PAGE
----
For this week’s Flashforward Friday post, I’m filling in for a guest-post cancellation. Sometimes I miss doing these, so I don’t mind the chance to fill in!
Flashforward Friday: Cloning!
Despite DNA not being discovered for another twenty years, Brave New World (1932) by Aldous Huxley explored the theme of cloning. Fandoms like Orphan Black, Doctor Who, and Star Wars have leapt into the ethics of cloning.
As a species, we’re obsessed with questions like Who am I and How did life begin, so it makes sense that when faced with the reality of cloning, we stumble. We hesitate. We question.
If we’re able to create life in such a way, are we then gods? What a question to ponder.
Scientists recently stated that they were incredibly close to being able to clone and develop a live woolly mammoth. Let that sink in for a moment.
What if every animal that went extinct could be brought to life? Some animals have gone extinct through our (humanity) own doing, our own mistakes. What if we could rectify that? Would that necessarily be a good thing? Evolution occurs for a reason and survival of the fittest is a part of that. But with cloning, we could make decisions about which creatures survive and which return.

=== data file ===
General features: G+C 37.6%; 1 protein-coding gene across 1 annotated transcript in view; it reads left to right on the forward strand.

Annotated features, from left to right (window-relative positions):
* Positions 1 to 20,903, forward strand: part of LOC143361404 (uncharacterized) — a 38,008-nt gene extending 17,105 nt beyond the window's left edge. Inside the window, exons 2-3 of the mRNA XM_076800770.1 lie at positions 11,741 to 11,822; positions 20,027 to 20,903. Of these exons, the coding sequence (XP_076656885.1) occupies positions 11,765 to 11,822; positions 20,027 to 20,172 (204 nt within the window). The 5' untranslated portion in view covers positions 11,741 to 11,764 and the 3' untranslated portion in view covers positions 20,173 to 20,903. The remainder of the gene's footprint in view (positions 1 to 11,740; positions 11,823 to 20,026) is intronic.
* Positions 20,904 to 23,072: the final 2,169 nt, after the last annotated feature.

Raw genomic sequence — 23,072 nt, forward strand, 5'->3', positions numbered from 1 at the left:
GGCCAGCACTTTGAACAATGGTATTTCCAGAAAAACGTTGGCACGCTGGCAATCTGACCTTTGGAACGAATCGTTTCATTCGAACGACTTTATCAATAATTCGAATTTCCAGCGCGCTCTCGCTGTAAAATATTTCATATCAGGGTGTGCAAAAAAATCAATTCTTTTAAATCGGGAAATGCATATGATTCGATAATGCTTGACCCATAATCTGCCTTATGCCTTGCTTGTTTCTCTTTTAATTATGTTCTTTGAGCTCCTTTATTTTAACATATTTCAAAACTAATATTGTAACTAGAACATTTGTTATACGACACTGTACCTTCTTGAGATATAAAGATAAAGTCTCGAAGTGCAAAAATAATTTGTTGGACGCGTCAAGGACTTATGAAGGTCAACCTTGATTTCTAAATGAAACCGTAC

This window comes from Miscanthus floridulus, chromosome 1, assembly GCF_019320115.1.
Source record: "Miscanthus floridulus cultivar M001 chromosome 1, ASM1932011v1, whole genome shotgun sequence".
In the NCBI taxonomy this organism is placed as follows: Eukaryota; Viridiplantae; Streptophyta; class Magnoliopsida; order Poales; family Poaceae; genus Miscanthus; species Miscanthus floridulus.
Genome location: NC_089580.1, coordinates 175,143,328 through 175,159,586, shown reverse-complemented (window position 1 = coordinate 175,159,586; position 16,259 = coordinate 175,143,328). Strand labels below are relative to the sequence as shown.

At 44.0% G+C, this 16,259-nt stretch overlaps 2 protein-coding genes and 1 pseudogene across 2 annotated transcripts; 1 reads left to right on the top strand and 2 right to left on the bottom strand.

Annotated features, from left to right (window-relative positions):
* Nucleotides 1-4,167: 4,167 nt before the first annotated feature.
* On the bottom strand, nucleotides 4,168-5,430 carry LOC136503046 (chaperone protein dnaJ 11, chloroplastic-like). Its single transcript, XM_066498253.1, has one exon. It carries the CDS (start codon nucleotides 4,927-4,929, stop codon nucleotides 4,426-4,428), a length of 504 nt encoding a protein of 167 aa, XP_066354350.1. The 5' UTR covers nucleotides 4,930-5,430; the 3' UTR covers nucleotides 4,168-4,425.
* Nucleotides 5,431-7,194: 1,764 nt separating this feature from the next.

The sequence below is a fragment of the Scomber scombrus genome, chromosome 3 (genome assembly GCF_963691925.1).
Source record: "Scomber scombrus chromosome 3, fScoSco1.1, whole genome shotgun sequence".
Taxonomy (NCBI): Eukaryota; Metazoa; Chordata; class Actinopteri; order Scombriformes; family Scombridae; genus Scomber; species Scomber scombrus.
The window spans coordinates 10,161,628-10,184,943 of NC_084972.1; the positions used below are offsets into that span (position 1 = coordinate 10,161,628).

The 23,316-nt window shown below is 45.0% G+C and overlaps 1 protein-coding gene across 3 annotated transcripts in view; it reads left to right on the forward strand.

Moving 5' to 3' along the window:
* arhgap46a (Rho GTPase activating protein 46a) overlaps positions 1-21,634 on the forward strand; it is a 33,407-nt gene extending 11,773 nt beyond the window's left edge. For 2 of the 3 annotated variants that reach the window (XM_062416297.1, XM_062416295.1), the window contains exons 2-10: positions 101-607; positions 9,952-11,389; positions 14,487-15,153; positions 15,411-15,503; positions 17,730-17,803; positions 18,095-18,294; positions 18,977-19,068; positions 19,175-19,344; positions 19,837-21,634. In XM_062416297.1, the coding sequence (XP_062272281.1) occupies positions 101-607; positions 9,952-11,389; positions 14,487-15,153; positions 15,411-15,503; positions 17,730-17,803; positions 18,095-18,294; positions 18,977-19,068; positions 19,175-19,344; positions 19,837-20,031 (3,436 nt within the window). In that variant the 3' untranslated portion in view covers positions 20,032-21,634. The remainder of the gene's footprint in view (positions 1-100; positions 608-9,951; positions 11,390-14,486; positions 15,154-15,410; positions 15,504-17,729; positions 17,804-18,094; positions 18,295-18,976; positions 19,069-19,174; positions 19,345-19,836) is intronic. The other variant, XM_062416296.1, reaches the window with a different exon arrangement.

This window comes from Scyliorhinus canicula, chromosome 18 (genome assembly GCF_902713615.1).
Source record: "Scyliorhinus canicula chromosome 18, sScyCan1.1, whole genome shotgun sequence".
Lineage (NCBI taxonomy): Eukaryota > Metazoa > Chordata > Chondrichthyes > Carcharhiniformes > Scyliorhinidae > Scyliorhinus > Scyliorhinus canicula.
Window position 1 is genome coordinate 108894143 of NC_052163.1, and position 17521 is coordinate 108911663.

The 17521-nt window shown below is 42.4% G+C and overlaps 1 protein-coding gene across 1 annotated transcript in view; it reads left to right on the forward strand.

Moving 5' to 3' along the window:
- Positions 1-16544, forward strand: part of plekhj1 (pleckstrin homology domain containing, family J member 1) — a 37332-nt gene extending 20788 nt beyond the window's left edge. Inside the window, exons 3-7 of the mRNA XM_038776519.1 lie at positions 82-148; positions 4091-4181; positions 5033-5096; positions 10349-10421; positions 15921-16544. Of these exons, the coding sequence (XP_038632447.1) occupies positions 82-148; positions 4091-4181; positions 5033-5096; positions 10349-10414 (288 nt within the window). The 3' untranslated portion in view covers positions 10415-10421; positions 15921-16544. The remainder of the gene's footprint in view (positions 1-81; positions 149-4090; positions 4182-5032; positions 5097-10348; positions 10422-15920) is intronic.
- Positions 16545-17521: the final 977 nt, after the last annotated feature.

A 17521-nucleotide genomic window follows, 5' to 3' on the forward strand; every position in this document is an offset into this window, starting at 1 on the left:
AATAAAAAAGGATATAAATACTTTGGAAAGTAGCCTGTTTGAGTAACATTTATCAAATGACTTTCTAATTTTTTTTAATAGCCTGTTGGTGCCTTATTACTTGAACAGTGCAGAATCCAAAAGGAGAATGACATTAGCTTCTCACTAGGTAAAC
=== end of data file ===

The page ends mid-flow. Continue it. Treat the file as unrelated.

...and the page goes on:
Moving past the cloning and creating of animals, what about humans?
An organ farm could certainly help people who suffer from all manner of ailments and diseases, but would something like that be ethical? Then there’s the clone war scenario that has appeared in both Orphan Black and Star Wars. As a society, we can’t keep ourselves out of wars over money (oil) and religion. If we had a disposable army of clones…well, that could change everything in a not-so-good way.
Of course, with cloning, one could reboot a dead pet (or relative!) with a clone or create the perfect spouse.The possibilities are endless!
While I’d love to have my cat live forever (well, sort of–clones anyway), the idea of rebooting a deceased relative borders on creepy. But isn’t it, in some ways, what we essentially want? Grandma dies and we clone her back?
If the clone has her memories, her mannerisms, etc., she’d essentially be the same, right?
These are the thoughts authors have when they write about new possibilities. They are the ideas authors like Huxley had when thinking up Brave New World (among others).
Of course, cloning brings up the “When does life begin” debate, which is why it’s a difficult topic for most, but science fiction has always been the genre that explored the darker topics and pushed us to questions the bounds of our comfort zones.
I look forward to the future of ethical and moral quandaries addressed in speculative fiction. Where would we be without braving those questions least comfortable?
We might be here but maybe sans submarines, air planes, computers, cell phones…
(Image from Jurassic Park is Copyright Universal Pictures. Image from The Matrix is Copyright Warner Bros. Both images are used under Fair Use for educational purposes.)
Click here to read other Flashforward Friday posts by other authors including Jean Walker, GG Silverman, and more.